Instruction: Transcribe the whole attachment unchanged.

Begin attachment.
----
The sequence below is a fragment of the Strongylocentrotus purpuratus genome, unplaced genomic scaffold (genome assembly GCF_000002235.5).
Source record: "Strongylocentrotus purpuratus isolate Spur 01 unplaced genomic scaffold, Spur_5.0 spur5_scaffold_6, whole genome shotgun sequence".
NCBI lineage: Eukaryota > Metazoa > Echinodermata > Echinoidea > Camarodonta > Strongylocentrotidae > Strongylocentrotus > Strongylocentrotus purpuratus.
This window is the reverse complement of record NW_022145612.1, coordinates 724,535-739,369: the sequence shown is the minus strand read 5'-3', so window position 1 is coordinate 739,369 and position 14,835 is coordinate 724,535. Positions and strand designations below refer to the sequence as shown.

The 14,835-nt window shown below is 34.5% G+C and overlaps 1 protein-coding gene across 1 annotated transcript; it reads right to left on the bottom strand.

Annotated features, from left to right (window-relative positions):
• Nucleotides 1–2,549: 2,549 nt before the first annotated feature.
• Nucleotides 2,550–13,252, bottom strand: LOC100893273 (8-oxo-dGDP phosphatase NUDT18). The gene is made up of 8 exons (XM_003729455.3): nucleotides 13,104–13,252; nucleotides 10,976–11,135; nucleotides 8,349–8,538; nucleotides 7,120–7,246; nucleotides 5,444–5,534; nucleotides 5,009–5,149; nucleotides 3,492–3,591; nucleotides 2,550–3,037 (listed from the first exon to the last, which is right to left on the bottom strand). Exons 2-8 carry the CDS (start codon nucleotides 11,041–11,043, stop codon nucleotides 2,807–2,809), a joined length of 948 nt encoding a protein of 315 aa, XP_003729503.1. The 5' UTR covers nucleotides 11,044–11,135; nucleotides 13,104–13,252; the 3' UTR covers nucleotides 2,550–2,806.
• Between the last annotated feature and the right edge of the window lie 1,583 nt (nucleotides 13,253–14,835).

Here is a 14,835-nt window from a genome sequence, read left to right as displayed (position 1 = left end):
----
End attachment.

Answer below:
The sequence below is a fragment of the Strongylocentrotus purpuratus genome, unplaced genomic scaffold (genome assembly GCF_000002235.5).
Source record: "Strongylocentrotus purpuratus isolate Spur 01 unplaced genomic scaffold, Spur_5.0 spur5_scaffold_6, whole genome shotgun sequence".
NCBI lineage: Eukaryota > Metazoa > Echinodermata > Echinoidea > Camarodonta > Strongylocentrotidae > Strongylocentrotus > Strongylocentrotus purpuratus.
This window is the reverse complement of record NW_022145612.1, coordinates 724,535-739,369: the sequence shown is the minus strand read 5'-3', so window position 1 is coordinate 739,369 and position 14,835 is coordinate 724,535. Positions and strand designations below refer to the sequence as shown.

The 14,835-nt window shown below is 34.5% G+C and overlaps 1 protein-coding gene across 1 annotated transcript; it reads right to left on the bottom strand.

Annotated features, from left to right (window-relative positions):
• Nucleotides 1–2,549: 2,549 nt before the first annotated feature.
• Nucleotides 2,550–13,252, bottom strand: LOC100893273 (8-oxo-dGDP phosphatase NUDT18). The gene is made up of 8 exons (XM_003729455.3): nucleotides 13,104–13,252; nucleotides 10,976–11,135; nucleotides 8,349–8,538; nucleotides 7,120–7,246; nucleotides 5,444–5,534; nucleotides 5,009–5,149; nucleotides 3,492–3,591; nucleotides 2,550–3,037 (listed from the first exon to the last, which is right to left on the bottom strand). Exons 2-8 carry the CDS (start codon nucleotides 11,041–11,043, stop codon nucleotides 2,807–2,809), a joined length of 948 nt encoding a protein of 315 aa, XP_003729503.1. The 5' UTR covers nucleotides 11,044–11,135; nucleotides 13,104–13,252; the 3' UTR covers nucleotides 2,550–2,806.
• Between the last annotated feature and the right edge of the window lie 1,583 nt (nucleotides 13,253–14,835).

Here is a 14,835-nt window from a genome sequence, read left to right as displayed (position 1 = left end):